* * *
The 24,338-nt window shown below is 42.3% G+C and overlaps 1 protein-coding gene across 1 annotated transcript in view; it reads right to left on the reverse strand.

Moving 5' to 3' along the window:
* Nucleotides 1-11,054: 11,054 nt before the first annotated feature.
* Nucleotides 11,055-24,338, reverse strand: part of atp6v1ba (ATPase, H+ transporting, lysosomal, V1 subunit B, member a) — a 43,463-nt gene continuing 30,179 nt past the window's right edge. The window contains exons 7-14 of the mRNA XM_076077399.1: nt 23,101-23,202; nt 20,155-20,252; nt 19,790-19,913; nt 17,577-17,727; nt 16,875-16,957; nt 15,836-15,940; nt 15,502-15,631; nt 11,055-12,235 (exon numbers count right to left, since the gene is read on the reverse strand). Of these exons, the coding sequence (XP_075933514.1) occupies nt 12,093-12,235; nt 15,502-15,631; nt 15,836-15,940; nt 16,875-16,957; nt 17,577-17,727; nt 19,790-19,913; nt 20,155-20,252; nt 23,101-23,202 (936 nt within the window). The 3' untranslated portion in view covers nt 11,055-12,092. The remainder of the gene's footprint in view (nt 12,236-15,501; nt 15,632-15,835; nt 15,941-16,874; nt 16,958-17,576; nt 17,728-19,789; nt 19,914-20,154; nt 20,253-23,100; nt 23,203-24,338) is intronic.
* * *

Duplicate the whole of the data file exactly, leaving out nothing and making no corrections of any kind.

The 24,338-nt window shown below is 42.3% G+C and overlaps 1 protein-coding gene across 1 annotated transcript in view; it reads right to left on the reverse strand.

Moving 5' to 3' along the window:
* Nucleotides 1-11,054: 11,054 nt before the first annotated feature.
* Nucleotides 11,055-24,338, reverse strand: part of atp6v1ba (ATPase, H+ transporting, lysosomal, V1 subunit B, member a) — a 43,463-nt gene continuing 30,179 nt past the window's right edge. The window contains exons 7-14 of the mRNA XM_076077399.1: nt 23,101-23,202; nt 20,155-20,252; nt 19,790-19,913; nt 17,577-17,727; nt 16,875-16,957; nt 15,836-15,940; nt 15,502-15,631; nt 11,055-12,235 (exon numbers count right to left, since the gene is read on the reverse strand). Of these exons, the coding sequence (XP_075933514.1) occupies nt 12,093-12,235; nt 15,502-15,631; nt 15,836-15,940; nt 16,875-16,957; nt 17,577-17,727; nt 19,790-19,913; nt 20,155-20,252; nt 23,101-23,202 (936 nt within the window). The 3' untranslated portion in view covers nt 11,055-12,092. The remainder of the gene's footprint in view (nt 12,236-15,501; nt 15,632-15,835; nt 15,941-16,874; nt 16,958-17,576; nt 17,728-19,789; nt 19,914-20,154; nt 20,253-23,100; nt 23,203-24,338) is intronic.